1. SCOPE ……………………………………………………………2. REFERENCE DOCUMENTS

3. DEFINITIONS

4. GENERAL ……………………………………………………….4.1

Pulsation Loading (Reciprocating Compressors)

4.2 Wind Induced Vibration

4.3

Analysis Methods …………………………………………

4.4 Vibration Control

FIGURE

1 Vortices Shed from a Circular Cylinder ………………………

1. Scope

This standard establishes design requirements for piping systems subject to the dynamic effects of

harmonic loads and supplements the requirements for ASME B31.1, ASME B31.3, ASME B31.4, and

ASME B31.8 codes.

2. Reference Documents

Reference is made in this standard to the following documents. The latest issues, amendments, and

supplements to these documents shall apply unless otherwise indicated.

SABIC Engineering Standards (SES)

P01-E01 Design Conditions and Basis for Pressure Piping

P01-E02 Design of Piping Systems for Stress and Pressure Criteria

P01-E03 Flexibility, Support, and Anchoring of Piping Systems

P01-E07 Piping Loads on Equipment Nozzles

American Society of Mechanical Engineers (ASME)

B16.5 Steel Pipe Flanges, Valves, and Fittings

B31.1 Power Piping

B31.3 Process Piping

B31.4 Pipe Line Transportation System for Liquid Hydrocarbons and Other Liquids

B31.8 Gas Transmission Piping Distribution Piping Systems

American Petroleum Institute (API)

API 618 Reciprocating Compressors for Petroleum, Chemical, and Gas Industry Services

3. Definitions

Harmonic Loading. Applied loading that varies sinusoidally with time, t, and has the form: Fi(cos wt + i sin

wt) or Dj(cos wt + i sin wt)

where:

Fi = the maximum amplitude of the harmonically varying force for node “i” in a piping system,

where “i” goes from one to the total number of nodes where dynamic forces are specified.

Dj = the maximum amplitude of the harmonically varying displacement for node “j” in a piping

system, where “j” goes from one to the total number of nodes where dynamic displacements are

specified.

w = omega, the circular frequency of excitation. Applies to all dynamic forces. Each load case

corresponds to a different value of w. (radians/sec)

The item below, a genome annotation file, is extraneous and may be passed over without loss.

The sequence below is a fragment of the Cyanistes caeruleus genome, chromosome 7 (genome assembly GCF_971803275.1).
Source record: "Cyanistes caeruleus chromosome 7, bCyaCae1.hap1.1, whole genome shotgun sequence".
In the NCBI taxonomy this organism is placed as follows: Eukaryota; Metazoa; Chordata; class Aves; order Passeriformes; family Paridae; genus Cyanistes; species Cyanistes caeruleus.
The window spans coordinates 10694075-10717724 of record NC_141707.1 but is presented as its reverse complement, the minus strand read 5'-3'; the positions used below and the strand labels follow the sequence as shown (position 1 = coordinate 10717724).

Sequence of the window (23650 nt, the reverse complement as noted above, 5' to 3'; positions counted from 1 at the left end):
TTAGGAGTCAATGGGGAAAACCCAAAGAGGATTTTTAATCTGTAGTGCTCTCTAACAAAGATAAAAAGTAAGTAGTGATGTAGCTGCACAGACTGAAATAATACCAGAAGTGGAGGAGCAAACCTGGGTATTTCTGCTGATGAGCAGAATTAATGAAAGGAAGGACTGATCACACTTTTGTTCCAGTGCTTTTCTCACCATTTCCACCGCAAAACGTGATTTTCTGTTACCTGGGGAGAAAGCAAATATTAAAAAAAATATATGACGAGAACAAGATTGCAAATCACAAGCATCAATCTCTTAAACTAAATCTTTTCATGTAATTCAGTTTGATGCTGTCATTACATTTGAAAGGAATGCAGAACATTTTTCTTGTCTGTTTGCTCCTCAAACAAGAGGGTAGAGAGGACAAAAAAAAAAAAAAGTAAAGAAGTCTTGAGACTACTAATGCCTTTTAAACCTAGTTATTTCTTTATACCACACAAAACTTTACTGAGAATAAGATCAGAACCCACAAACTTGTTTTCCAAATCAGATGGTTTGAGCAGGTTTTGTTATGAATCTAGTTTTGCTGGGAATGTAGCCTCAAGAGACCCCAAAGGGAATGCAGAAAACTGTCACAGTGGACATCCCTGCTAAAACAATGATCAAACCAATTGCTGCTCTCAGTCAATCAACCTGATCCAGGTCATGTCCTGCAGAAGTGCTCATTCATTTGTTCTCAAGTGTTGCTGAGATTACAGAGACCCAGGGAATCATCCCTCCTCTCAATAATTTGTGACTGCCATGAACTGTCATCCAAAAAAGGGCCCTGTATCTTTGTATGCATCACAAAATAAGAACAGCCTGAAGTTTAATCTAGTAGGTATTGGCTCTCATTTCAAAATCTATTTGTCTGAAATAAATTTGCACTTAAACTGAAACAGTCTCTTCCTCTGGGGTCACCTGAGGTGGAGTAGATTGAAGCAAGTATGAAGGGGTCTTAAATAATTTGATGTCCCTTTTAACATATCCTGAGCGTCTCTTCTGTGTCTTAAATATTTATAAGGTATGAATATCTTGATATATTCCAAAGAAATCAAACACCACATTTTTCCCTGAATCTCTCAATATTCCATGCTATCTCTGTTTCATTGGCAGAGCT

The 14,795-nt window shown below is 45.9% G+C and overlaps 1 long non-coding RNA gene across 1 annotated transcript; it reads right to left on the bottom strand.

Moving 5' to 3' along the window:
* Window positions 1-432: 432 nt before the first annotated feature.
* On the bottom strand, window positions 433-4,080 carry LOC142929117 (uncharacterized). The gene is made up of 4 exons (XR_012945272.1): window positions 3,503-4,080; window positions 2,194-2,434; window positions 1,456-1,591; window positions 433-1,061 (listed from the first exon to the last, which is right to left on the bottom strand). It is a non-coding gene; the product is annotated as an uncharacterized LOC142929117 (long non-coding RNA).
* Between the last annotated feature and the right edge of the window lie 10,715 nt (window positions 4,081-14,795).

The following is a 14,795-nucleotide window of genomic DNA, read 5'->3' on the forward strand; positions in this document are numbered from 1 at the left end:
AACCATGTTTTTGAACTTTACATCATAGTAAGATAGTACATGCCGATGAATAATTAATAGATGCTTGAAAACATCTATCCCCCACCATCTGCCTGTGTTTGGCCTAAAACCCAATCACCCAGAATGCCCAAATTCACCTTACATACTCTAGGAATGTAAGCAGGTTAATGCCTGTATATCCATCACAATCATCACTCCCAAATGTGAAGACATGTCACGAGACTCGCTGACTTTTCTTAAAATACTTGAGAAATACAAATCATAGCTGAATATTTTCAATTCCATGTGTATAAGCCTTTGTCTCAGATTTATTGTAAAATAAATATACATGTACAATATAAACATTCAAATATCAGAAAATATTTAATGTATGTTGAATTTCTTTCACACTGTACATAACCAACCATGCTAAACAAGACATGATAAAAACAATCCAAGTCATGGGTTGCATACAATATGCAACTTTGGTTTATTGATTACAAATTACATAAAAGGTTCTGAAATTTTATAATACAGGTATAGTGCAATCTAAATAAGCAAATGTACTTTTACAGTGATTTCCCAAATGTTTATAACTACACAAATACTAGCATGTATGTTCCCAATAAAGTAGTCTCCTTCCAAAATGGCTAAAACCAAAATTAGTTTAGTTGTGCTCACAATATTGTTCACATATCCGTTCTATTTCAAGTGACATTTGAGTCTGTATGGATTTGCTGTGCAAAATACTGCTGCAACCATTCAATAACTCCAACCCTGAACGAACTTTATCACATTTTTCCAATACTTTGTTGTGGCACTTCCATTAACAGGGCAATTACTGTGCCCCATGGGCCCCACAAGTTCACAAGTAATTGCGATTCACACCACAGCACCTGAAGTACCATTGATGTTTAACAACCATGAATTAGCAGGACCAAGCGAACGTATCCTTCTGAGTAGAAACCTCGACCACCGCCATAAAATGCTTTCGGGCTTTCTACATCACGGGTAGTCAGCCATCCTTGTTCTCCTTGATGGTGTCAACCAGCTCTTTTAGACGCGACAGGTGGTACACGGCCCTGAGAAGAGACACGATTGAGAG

t = time.

Solutions to harmonic loading problems are generally expressed as:

x(t) = xo cos(wt+Θ)

where:

xo = Maximum displacement amplitude

w = Excitation frequency

= Phase angle

Natural Circular Frequency (w). The number of oscillations or circular revolutions of the radius of an

auxiliary circle per unit of time. Equal to 2πf. (radians/sec)

Natural Frequency (f). The inverse of the natural period. (cycles/sec) or (HZ).

Natural Period (T). The time required for a structure to go through one cycle of free vibration after the

force causing the motion has been removed or has ceased to vary. (Usually expressed in sec.)

T = 2π/w = 2π√(M/k)

where:

M = Mass of the system.

k = Stiffness of the system.

Owner. SABIC

Phase Angle (Θ). A value which relates the timing of one harmonic load or displacement to the other.

Applicable when more than one harmonic load or harmonic displacement is included in the piping system.

Von Ka′rma′n Vortex Condition. A phenomena occuring in cross flow conditions in which vortices are

shed periodically in the wake of a fluid flowing across a body such as a cylinder. The shedding produces

alternating lift forces normal to the cylinder axis and flow (see attachment 1.)

Vortex Shedding Frequency (ws). the frequency corresponding to the alternating lift forces on a body produced

by

vortices

in a

Von

Ka′rma′n

vortex

condition.

ws = S(V/D)

where:

S = Strouhal Number ≈ 0.19

V = Fluid velocity, (ft/sec)

D = Outside diameter of pipe plus insulation, inches

Wavelength (λ). The distance between regions of a compressed gas or rarefaction of a pulsation; (ft). It is

a function of the speed of sound of the gas and the frequency of the pulsation:

c = fλ

where:

c = Speed of sound in the fluid, ft/sec

f

= frequency, cps

4.General

Various examples of harmonic loading can be found in piping systems, such as fluid pulsation loads due to

piston action in reciprocating compressors and pumps, eccentric loading in rotating equipment, and also

wind induced vibration such as vortex shedding.

4.1 Pulsation Loading (Reciprocating Compressors)

4.1.1 The design approach for pulsation and vibration control in reciprocating compressor piping shall be

specified by the engineering contractor and reviewed by the Owner’s representative.

The design approach may consist of an analog acoustical/mechanical study, a digital

acoustical/mechanical study, or any combination thereof but shall follow the requirements given in API 618

Reciprocating Compressors for Petroleum, Chemical, and Gas Industry Services, Par. 3.9.2.

4.1.2 Pulsation suppression devices shall meet the requirements of API 618 Reciprocating Compressors

for Petroleum, Chemical, and Gas Industry Services, Par. 3.9.3.

4.1.3 Supports for pulsation suppression devices shall meet the requirements of API 618 Reciprocating

Compressors for Petroleum, Chemical, and Gas Industry Services, Par. 3.9.4.

4.1.4 Pulsation generated unbalanced forces shall be evaluated in all piping as well as between the

pulsation dampeners and compressor cylinder in a direction transverse to the cylinder.

Forces shall be limited as follows:

Pulsation Dampeners

: 1000 lbs. (peak to peak) (for freq. <30 hz).*

Piping

: (100 lbs. (peak to peak) X nominal line diameter in inches),

(for freq. < 30 hz).* Maximum = 1000 lbs.

Cylinder to dampener

: Vector sum of the forces between suction and discharge

dampener across cylinder shall be 100 lbs. (peak to peak) X

nominal nozzle diameter in inches Maximum = 1000 lbs.

For frequencies greater than 30 hz, the maximum allowable unbalanced forces for dampeners and piping